Ides of March, 80 degrees outside, sun on the horizon, chickadees trilling their two-note song, ran-dal, ran-dal, and he’s angry . . .again.
“It’s going to be a beautiful day,” she chirps. “Listen. The birds are calling to you. Ran-dal . . .Ran-dal.”
“It’s too goddamned warm for March.”
“You love summer.”
“Not in March.” He refuses to be happy about clear evidence that the planet is headed for destruction before their grandchildren turn 40.
“We don’t have grandchildren.” She has pointed this out more than once. She could also have said, we don’t have children, but that was a sore point with them both, one of those places rubbed so raw that to look at it or acknowledge it would pierce an artery, a flow that couldn't be stopped. So they talk about other disappointments and impending catastrophes.
“I agree with you,” she says. “You know I do, but . . . but . . .” She almost says there’s nothing we can do, but enjoy the beautiful day God gave us, but doesn’t.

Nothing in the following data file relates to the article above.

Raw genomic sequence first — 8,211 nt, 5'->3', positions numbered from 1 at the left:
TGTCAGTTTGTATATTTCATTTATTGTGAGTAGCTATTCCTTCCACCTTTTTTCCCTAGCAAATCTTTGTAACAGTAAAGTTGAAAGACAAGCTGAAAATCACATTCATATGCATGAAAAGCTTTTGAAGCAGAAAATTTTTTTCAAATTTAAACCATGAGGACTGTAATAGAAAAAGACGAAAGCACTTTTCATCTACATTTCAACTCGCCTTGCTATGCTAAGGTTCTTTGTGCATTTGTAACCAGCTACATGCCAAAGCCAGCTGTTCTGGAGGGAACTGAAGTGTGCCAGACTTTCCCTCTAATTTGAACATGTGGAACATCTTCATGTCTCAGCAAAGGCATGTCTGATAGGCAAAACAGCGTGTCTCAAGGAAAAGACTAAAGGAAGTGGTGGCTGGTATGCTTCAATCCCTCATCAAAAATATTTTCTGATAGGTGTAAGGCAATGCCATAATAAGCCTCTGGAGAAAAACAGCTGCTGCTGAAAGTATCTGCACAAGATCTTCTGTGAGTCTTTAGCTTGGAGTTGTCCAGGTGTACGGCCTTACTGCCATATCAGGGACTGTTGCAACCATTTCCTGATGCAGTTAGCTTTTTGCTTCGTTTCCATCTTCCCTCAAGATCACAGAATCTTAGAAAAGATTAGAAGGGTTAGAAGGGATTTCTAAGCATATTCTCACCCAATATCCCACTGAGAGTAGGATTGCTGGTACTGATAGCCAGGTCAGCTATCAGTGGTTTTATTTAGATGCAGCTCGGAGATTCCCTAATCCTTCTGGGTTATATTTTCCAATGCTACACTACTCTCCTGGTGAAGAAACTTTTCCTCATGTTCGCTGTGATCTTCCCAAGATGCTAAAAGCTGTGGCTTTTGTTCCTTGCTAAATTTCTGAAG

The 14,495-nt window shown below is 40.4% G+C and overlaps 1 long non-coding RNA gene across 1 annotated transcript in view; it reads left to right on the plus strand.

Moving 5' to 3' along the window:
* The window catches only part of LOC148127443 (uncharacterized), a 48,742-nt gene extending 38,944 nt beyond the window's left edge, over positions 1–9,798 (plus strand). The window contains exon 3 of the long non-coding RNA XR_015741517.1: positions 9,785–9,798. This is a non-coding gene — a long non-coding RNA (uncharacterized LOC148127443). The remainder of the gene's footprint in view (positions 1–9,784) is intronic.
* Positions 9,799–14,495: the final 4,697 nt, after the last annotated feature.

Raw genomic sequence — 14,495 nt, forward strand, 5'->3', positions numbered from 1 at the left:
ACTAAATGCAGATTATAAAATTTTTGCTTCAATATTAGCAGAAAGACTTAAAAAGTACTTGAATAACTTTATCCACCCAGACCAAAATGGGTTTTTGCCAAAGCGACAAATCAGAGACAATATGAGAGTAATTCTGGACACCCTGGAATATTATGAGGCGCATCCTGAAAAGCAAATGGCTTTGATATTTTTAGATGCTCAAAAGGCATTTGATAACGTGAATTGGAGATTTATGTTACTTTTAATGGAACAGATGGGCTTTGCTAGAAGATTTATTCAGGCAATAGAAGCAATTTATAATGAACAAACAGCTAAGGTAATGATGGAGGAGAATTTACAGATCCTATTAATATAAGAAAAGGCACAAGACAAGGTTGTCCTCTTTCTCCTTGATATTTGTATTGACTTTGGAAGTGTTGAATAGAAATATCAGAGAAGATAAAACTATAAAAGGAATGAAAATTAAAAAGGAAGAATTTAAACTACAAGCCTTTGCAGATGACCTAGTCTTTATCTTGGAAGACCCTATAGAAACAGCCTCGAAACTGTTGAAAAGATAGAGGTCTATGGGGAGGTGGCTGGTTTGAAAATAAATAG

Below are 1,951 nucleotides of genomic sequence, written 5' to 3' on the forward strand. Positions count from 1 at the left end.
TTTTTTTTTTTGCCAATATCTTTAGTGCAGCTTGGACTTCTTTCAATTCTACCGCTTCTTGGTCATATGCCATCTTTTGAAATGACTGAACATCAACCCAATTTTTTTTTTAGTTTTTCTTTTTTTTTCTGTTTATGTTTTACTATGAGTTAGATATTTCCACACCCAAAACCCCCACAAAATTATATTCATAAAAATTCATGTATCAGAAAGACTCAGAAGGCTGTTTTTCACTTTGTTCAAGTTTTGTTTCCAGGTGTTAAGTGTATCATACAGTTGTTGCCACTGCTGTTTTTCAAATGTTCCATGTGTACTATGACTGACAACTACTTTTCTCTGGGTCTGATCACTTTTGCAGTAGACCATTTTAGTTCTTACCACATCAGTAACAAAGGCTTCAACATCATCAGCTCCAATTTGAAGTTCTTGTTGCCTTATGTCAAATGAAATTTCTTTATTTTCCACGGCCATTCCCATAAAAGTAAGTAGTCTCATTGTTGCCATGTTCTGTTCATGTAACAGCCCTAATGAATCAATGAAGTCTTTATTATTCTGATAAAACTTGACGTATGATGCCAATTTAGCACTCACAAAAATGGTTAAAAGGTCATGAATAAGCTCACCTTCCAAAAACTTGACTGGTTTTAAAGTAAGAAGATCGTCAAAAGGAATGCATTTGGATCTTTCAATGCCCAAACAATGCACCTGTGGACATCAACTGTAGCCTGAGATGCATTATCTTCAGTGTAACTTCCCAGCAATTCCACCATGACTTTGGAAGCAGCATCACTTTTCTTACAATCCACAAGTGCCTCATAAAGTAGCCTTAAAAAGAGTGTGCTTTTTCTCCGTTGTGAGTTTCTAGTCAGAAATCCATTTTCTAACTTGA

“There is something we can do,” he says.
“We do a lot,” she says. “We recycle.”
“God,” he yells, “separating paper, bottles, plastics is not going to save the planet.”
Yes, she knows that, but what else could she do?
A thought--they’re not contributing to the population. “When we die, there’ll be two less people,” she says. “That will help.”
“Yes,” he says, cheering slightly, “and one less car.”
“Fewer unrecyclable pizza boxes.”
“A house off the grid.” (His will stipulates that the house be razed upon their death and their city lot made into an urban forest—not park, forest.)
“Less water wasted,” she says.
“Less oxygen inhaled,” he says.
“Less dust in the air from all our walking,” she says.
“Less hot air from all our arguing about the atmosphere,” he says.
“Hot air that dooms the planet,” she says.
“Better stop talking,” he says.
And so they do.
© 2016 Kathleen Coskran
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